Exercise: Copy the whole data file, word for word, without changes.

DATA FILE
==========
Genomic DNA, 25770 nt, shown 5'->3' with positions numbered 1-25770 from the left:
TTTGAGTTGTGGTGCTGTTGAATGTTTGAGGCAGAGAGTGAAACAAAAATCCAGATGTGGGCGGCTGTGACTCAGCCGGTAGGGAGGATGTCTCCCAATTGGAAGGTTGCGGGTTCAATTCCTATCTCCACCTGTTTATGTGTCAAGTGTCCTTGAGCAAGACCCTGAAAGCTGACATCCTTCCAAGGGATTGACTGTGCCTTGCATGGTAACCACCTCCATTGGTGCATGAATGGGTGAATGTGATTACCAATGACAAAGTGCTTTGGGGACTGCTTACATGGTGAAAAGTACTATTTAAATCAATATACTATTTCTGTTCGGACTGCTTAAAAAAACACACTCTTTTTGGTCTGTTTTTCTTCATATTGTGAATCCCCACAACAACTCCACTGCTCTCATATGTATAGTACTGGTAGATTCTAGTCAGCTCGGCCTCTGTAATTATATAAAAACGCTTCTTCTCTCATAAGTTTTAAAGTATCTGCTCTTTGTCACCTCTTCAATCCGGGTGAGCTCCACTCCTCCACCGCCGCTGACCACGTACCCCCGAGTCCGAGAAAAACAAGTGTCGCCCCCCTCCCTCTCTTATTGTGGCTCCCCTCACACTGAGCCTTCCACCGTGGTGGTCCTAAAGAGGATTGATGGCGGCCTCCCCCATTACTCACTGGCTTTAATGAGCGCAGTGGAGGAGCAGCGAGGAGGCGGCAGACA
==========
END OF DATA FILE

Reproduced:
Genomic DNA, 25770 nt, shown 5'->3' with positions numbered 1-25770 from the left:
TTTGAGTTGTGGTGCTGTTGAATGTTTGAGGCAGAGAGTGAAACAAAAATCCAGATGTGGGCGGCTGTGACTCAGCCGGTAGGGAGGATGTCTCCCAATTGGAAGGTTGCGGGTTCAATTCCTATCTCCACCTGTTTATGTGTCAAGTGTCCTTGAGCAAGACCCTGAAAGCTGACATCCTTCCAAGGGATTGACTGTGCCTTGCATGGTAACCACCTCCATTGGTGCATGAATGGGTGAATGTGATTACCAATGACAAAGTGCTTTGGGGACTGCTTACATGGTGAAAAGTACTATTTAAATCAATATACTATTTCTGTTCGGACTGCTTAAAAAAACACACTCTTTTTGGTCTGTTTTTCTTCATATTGTGAATCCCCACAACAACTCCACTGCTCTCATATGTATAGTACTGGTAGATTCTAGTCAGCTCGGCCTCTGTAATTATATAAAAACGCTTCTTCTCTCATAAGTTTTAAAGTATCTGCTCTTTGTCACCTCTTCAATCCGGGTGAGCTCCACTCCTCCACCGCCGCTGACCACGTACCCCCGAGTCCGAGAAAAACAAGTGTCGCCCCCCTCCCTCTCTTATTGTGGCTCCCCTCACACTGAGCCTTCCACCGTGGTGGTCCTAAAGAGGATTGATGGCGGCCTCCCCCATTACTCACTGGCTTTAATGAGCGCAGTGGAGGAGCAGCGAGGAGGCGGCAGACA